Week 1 – Thoughts on usability

“User needs first: Technology second”  – Don Norman

Whenever we think of designing a physical product, a computer interface, new software or anything a human can interact with, we should always  in mind who the final targets are.  Users represent the key element that defines whether any kind of product is easy to use. Here is where usability appears.

Usability is a very controversial subject debated by many researchers in their studies . The most common and simple definition I found about usability is that it represents “the ease of use” something. A formal definition according to ISO-9241 is that usability is about “effectiveness, efficiency and satisfaction with which specified users achieve specified goals in particular environments”[0]. And this is how they define each characteristic:

  • effectiveness: the accuracy and completeness with which specified users can achieve specified goals in particular environments
  • efficiency: the resources expended in relation to the accuracy and completeness of goals achieved
  • satisfaction: the comfort and acceptability of the work system to its users and other people affected by its use

We can expand this definition by using the following properties: “intuitive design, ease of learning, efficiency of use, memorability, error frequency and severity, subjective satisfaction”[1].  A combination of these characteristics are extremely important in order to better describe usability.

In my opinion, usability is a complex concept and it is difficult to limit its definition. But if if we had to make a synthesis of how usability is defined by experts in the area, we could also describe it as the quality and efficiency of a product regarding the satisfaction of users’ goals.

Usability  user vs. user experience(UX)

It is sure that usability is fundamental when it comes to exploring technology by respecting users values and objectives. But when it comes to providing users a valuable experience, it is very easy to fall into the trap: does an easy-to-use system necessarily offer good experience?  And is a beautiful design necessarily easy or intuitive  to use? For both questions the answer is NO. Usability is different from how the user feels during his/her interaction with a system.

gotItGuyLesson to learn: 

  1. Usability ≠ UX
  2. Usability is about getting something done intuitively and easily
  3. UX is about users’ emotional connection to the task
  4. Usability + UX are essentials for a good product
Related links:
[0] - http://www.w3.org/2002/Talks/0104-usabilityprocess/slide3-0.html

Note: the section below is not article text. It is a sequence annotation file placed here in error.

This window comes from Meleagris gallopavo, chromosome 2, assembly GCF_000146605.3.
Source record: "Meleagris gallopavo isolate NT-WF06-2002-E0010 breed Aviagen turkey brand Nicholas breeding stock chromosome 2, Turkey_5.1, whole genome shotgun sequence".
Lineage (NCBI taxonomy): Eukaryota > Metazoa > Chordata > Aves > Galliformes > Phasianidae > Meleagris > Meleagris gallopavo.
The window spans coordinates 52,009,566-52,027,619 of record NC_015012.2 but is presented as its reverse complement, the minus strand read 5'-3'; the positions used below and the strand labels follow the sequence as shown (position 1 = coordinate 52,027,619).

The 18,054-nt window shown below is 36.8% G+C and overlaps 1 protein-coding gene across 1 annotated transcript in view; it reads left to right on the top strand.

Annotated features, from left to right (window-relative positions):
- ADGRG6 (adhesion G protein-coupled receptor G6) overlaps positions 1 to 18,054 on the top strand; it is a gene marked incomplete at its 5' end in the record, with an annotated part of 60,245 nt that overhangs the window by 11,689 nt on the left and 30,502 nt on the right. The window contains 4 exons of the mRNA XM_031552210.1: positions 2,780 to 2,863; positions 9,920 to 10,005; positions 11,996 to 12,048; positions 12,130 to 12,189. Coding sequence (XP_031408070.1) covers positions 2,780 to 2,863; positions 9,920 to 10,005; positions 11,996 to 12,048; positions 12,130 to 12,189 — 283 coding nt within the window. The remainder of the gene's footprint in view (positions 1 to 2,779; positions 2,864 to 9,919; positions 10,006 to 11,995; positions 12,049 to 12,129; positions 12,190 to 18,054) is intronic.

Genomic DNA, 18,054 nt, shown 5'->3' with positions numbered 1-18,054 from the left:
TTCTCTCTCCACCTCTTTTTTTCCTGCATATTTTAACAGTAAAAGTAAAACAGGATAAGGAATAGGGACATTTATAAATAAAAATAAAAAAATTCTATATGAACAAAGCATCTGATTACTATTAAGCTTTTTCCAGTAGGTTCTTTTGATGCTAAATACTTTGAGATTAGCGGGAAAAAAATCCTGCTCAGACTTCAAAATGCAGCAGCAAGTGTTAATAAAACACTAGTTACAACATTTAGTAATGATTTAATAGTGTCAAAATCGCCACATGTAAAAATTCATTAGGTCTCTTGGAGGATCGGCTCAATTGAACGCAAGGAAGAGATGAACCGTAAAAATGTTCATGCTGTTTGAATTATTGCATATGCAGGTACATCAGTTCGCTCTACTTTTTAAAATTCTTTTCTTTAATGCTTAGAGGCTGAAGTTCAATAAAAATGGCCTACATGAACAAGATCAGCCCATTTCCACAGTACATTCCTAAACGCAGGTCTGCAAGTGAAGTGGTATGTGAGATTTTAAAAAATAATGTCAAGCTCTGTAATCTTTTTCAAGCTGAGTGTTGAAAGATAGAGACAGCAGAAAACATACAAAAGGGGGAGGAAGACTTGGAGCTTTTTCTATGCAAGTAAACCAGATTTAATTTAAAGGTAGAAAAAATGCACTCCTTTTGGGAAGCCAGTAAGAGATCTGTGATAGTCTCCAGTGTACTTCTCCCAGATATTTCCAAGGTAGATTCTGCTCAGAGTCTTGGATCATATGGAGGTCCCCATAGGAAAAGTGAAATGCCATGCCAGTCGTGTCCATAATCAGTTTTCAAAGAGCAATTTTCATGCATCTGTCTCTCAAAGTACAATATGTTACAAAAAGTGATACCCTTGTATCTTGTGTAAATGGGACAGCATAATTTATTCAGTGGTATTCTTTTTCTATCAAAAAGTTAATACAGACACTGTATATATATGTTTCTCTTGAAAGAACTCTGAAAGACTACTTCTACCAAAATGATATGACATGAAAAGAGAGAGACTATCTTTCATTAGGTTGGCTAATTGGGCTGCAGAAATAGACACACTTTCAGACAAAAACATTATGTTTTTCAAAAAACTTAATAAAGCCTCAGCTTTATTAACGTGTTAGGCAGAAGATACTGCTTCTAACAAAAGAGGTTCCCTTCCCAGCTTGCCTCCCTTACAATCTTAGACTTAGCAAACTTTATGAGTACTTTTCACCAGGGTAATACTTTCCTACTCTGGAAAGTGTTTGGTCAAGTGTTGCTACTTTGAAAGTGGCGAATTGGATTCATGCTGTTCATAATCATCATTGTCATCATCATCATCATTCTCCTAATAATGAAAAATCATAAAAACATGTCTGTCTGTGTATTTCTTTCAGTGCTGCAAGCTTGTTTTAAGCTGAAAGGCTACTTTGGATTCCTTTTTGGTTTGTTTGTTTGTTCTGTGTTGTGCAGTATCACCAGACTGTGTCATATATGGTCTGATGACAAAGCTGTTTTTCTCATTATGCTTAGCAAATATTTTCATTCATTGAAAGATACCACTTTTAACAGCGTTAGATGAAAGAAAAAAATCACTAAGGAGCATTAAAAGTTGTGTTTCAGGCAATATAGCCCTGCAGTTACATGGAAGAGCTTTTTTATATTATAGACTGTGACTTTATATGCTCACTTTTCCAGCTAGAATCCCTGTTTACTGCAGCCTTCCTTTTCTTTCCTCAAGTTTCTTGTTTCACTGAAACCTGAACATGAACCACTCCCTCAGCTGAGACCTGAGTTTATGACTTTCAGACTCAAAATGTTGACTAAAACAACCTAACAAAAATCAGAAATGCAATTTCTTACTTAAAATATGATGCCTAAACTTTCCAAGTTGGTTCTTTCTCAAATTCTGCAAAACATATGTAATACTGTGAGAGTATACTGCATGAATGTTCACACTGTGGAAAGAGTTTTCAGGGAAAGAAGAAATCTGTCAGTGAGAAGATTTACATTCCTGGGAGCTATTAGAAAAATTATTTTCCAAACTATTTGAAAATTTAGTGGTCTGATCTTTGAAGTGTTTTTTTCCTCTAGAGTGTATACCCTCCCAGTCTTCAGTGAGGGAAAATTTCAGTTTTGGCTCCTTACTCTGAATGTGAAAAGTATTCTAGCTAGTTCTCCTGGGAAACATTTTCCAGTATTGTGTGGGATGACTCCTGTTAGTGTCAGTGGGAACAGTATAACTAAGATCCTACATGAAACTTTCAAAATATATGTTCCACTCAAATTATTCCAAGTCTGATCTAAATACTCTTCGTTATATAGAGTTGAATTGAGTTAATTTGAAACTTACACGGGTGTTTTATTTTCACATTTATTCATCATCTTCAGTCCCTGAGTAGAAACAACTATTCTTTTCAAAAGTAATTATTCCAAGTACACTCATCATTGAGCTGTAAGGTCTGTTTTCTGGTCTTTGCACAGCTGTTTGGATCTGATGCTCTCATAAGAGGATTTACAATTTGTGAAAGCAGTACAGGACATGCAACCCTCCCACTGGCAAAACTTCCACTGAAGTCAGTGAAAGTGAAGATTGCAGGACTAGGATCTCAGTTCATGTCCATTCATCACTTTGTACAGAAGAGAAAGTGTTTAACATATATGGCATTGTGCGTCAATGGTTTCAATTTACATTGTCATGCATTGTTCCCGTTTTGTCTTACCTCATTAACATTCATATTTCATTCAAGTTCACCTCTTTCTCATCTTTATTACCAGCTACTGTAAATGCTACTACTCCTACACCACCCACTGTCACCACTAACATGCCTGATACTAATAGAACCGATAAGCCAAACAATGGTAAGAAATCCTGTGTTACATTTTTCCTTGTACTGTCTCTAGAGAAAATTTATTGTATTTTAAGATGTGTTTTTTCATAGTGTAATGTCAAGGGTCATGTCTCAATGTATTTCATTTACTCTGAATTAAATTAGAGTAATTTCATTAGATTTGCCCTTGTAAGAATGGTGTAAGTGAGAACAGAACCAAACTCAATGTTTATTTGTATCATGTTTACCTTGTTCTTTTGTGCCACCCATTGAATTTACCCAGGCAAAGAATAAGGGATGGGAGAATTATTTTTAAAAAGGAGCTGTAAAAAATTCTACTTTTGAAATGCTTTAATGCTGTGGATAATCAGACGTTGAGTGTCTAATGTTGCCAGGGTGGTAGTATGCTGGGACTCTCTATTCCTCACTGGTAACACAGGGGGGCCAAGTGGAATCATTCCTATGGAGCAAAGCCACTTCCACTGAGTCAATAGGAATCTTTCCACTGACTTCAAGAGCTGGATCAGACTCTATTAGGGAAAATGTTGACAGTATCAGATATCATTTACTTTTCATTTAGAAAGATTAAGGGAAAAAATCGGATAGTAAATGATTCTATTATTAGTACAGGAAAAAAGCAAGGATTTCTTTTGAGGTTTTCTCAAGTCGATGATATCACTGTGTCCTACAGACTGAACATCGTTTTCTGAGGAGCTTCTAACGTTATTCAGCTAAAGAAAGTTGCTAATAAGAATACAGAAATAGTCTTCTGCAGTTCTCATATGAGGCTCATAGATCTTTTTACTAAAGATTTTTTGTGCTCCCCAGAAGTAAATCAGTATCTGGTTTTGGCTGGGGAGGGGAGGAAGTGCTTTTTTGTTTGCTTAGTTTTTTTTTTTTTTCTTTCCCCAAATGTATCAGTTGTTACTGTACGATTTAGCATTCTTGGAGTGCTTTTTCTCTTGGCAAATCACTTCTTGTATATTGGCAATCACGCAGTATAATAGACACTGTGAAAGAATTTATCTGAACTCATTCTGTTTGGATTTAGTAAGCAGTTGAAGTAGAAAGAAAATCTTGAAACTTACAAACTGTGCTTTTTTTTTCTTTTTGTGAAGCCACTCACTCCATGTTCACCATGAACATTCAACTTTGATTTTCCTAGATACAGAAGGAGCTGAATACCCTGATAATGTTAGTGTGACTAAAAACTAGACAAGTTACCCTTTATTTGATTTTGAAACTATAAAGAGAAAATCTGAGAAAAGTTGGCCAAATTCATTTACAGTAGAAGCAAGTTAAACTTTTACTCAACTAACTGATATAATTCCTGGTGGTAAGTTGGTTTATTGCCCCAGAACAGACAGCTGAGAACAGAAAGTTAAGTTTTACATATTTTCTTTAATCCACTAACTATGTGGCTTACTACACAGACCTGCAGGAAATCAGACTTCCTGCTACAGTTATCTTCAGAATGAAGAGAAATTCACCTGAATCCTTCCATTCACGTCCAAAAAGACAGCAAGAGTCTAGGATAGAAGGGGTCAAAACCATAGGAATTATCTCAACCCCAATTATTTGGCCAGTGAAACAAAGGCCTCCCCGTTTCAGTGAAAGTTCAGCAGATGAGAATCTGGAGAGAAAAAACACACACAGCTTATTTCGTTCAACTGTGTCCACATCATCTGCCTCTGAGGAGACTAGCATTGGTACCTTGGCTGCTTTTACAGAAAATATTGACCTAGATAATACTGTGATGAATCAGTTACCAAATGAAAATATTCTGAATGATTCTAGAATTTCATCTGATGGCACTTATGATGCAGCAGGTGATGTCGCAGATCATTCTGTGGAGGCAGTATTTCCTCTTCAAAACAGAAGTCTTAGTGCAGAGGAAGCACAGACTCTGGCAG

[1] - http://www.usability.gov/what-and-why/usability-evaluation.html
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2 thoughts on “Week 1 – Thoughts on usability

  1. Excellent start! You have described usability very well. You are absolutely correct that usability is about effectiveness, efficiency and satisfaction. And that users achieve specified goals in particular environments.

    Another definition from Dumas and Redish (‘A Practical Guide to Usability Testing,’ revised ed., 1999) describes usability as resting on four points:

    1. Usability means focusing on the users
    2. People use products to be productive
    3. Users are busy people trying to accomplish tasks
    4. Users decide when a product is easy to use

    To ensure good usability, we need to engineer it into a product through an iterative design/development process, involve users, and allowing usability and users’ needs to drive design decisions.

    We can never settle on a design and say “this is good enough, it has achieved ‘usability'” because usability is a changing, evolving expectation. What was considered to have good usability ten years ago may no longer meet the mark. And what we find has good usability today may not be considered so by our users in another few years.

    That is why we need to keep performing usability testing at every release, and within the development cycle. We need that feedback from users who are trying to achieve goals in real scenarios needs. And that is what we will do during this cycle of Outreachy.

    Great start!

    Liked by 1 person

  2. Also wanted to comment on UX and usability. You are right that these are not the same. I sometimes say that UX is more about the emotional experience of using a product, and usability is how easy it is to use. It is possible to have a program with good usability (easy to use) but poor user experience (unpleasant or unhappy). And you can have a program with poor usability (hard to use) but good user experience (pleasant or happy).

    For example, a program with poor usability but good UX might be a game. For me, the Hedgewars game (http://www.hedgewars.org/) is really fun to play, and the graphics and sounds and wacky weapons makes the game a joy to play. But it’s really hard for me to use. It took me several attempts to learn how to move around and fire weapons, and I never remembered how to do things in the game the next time I went back to it. This had poor usability, but I liked it and had a lot of fun, so I had a happy UX.

    A program with good usability but poor UX could be any program that uses dark, moody colors or antiquated, awkward fonts. But the program is really easy to use, and has good prompts for what to do, so you never get “lost” in the program. I’ve used some music players that are like this; they used dark colors and a pixel-like font meant to emulate the displays on older LED-pixel stereos. The buttons are easy to use and clearly marked, and I can easily navigate the songs and playlists, but the colors and font choice are sad.

    Liked by 1 person

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